How do I prevent default?
Missing payments for more than 270 consecutive days (nine months) will result in your federal student loans going into default. You can prevent this by doing the following:
- Enroll in an Income Driven Repayment (IDR) plan. Your payment will be based on your income. This means that if you have no income, your payment can be as low as $0 and your loans will not go into default.
- Request a deferment or forbearance. This will temporarily postpone your payments.
Communicate with your student loan servicer before you get to the point of default!
Caution: Your student loan servicer may give you a forbearance on the spot, but if your situation is not temporary, it may be best to enroll in an Income Driven Repayment Plan.
How do I get out of default?
There are two primary ways to get out of default.
- Rehabilitation. Make nine monthly payments in full and on time over a ten month period. You must call your loan servicer to start this process.
- Consolidation. You get a new loan to pay off your defaulted loan, which cures the default. You will then be required to make payments according to the terms of your new loan. You can apply for consolidation online with your FSA ID through the Department of Education’s website. Be careful, consolidation may result in the loss of certain benefits available to you prior to default.
Caution: You can only rehabilitate your loans one time.
Get help if your loan is in default to make sure you select the option that is best for you.
Between rehabilitation and consolidation, is one better than the other?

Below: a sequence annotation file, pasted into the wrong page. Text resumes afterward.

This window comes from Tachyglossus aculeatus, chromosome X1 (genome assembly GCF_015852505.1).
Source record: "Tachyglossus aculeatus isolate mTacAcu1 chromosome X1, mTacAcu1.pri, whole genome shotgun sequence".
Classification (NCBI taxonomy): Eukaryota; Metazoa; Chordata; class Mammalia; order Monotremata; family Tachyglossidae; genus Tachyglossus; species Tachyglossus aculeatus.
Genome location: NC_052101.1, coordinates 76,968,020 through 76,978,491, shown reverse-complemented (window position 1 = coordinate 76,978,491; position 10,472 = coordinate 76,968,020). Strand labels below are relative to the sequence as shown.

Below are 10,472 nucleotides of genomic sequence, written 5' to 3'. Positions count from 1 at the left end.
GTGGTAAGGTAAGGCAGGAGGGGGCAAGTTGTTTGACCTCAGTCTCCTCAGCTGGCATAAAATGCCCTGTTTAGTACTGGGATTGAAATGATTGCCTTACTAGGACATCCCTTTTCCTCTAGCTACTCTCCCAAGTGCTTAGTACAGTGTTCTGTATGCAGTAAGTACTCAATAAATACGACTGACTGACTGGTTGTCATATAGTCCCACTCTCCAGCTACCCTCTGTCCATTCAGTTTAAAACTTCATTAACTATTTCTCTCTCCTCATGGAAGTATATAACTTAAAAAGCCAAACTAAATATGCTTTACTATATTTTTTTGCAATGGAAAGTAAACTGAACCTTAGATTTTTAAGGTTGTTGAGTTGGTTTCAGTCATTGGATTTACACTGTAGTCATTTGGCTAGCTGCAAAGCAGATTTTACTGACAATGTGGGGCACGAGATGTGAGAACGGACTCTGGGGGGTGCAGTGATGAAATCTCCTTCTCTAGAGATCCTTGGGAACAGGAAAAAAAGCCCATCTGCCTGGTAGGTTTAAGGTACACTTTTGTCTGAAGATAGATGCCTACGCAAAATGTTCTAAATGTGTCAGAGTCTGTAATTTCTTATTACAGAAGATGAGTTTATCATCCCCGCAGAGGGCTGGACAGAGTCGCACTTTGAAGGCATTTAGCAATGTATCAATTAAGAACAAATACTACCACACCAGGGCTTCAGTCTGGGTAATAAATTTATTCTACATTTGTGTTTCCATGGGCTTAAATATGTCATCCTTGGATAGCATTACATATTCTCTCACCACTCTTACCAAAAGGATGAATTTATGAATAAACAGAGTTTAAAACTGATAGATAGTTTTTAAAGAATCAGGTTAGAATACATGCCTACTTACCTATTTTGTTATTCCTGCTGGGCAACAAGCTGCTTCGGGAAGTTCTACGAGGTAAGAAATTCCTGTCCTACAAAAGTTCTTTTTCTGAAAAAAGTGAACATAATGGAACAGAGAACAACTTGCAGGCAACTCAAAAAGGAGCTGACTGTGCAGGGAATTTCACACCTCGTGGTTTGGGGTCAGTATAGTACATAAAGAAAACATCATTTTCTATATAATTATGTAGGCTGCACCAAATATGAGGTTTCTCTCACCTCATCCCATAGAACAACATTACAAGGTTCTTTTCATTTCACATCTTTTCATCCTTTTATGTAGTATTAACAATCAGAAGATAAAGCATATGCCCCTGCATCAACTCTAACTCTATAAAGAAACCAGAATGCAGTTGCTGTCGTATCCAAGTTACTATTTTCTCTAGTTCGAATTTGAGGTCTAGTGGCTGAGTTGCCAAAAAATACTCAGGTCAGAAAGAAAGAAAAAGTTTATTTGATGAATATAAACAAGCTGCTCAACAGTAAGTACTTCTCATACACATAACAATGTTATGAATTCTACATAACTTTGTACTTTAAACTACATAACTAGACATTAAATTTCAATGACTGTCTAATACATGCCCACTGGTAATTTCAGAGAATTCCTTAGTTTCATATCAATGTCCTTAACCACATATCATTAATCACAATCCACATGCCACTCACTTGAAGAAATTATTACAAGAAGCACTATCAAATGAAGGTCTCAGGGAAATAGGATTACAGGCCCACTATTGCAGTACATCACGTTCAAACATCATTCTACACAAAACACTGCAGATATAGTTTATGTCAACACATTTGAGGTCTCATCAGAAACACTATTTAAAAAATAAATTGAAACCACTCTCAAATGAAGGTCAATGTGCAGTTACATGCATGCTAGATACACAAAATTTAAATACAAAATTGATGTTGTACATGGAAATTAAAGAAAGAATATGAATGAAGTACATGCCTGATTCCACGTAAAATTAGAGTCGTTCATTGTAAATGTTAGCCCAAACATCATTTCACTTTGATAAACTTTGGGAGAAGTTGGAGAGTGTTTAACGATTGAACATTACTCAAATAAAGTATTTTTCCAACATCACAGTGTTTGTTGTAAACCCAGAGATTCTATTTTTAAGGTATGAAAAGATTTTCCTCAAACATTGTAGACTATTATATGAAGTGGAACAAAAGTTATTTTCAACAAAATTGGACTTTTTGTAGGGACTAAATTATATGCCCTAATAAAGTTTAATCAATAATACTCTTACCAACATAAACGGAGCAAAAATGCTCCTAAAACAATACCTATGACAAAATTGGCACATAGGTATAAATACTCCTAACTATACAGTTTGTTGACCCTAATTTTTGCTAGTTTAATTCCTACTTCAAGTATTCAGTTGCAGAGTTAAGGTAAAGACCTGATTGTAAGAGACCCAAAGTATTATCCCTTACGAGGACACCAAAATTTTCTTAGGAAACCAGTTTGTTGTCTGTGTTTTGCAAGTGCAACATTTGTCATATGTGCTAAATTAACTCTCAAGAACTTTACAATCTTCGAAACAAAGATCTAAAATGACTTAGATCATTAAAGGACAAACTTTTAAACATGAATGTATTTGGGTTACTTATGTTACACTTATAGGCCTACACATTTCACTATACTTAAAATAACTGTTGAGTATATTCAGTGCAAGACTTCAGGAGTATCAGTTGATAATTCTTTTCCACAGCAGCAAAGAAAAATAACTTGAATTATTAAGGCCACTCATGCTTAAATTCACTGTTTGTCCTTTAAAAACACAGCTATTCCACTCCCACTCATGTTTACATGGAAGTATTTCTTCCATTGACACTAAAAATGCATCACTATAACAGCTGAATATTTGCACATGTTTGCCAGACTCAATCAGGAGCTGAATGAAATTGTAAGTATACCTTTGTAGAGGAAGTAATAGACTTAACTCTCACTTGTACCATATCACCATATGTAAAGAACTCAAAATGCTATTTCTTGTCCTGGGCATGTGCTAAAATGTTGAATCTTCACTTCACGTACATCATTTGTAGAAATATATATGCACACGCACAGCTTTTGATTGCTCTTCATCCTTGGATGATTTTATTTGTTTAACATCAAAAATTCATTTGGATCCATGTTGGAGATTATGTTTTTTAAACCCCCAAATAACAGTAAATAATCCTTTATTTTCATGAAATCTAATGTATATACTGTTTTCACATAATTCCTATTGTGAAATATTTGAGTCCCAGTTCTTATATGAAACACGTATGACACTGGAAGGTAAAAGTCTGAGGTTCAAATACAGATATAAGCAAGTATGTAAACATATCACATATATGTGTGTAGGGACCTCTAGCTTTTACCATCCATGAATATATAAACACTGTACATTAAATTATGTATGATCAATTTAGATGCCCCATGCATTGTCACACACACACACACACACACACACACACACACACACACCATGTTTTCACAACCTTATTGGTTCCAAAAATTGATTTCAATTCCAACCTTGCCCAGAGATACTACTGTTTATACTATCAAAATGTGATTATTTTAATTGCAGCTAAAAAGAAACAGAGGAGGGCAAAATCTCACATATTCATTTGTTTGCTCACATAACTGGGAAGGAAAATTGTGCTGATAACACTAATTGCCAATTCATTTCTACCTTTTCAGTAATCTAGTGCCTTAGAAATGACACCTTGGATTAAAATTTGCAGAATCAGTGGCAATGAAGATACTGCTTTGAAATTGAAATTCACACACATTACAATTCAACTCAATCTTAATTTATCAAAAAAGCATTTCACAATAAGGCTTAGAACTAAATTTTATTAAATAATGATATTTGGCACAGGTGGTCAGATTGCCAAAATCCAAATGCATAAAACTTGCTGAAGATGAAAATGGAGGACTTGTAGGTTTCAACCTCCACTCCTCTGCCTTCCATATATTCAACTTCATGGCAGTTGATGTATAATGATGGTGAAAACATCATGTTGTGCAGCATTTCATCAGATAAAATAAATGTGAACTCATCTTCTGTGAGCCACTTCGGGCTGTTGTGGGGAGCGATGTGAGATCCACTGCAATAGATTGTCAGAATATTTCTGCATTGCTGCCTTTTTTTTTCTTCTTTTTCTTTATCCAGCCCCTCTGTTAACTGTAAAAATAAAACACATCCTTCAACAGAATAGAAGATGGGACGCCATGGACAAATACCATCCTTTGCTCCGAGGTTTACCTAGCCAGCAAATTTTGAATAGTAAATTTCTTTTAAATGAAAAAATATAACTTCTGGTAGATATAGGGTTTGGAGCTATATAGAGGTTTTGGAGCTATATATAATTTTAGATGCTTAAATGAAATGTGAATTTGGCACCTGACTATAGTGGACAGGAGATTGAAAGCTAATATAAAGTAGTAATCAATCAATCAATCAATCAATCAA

Not necessarily, but it will depend on your specific situation.
- Consolidation may be faster and can be done online. This may be the best option for someone who needs to get federal student aid to finish their education. You cannot get federal financial aid if your federal student loans are in default.
- Rehabilitation removes the default annotation on your credit report, but it does not remove the delinquencies that led up to the default. This can be an advantage since a consolidation will not remove the delinquencies or the default annotation. If you are in the process of getting a mortgage (or other type of loan), this may be a better option.
Caution: The information above is for federal student loans only. If you have private student loans, you should get advice before taking further action. Review our “Managing Private Student Debt” section, or call us for more information.
Communicate with your servicer before you default. Enrolling in an Income Driven Repayment plan may be the best short- and long-term solution. If you have defaulted, get help. You will need a plan to get out and stay out of default.
Don’t ignore your student loans. There are many repayment options available. If you have no income because you don’t have a job, your monthly payment can be as low as $0. Enrolling in a repayment plan can prevent you from defaulting and negatively impacting your credit.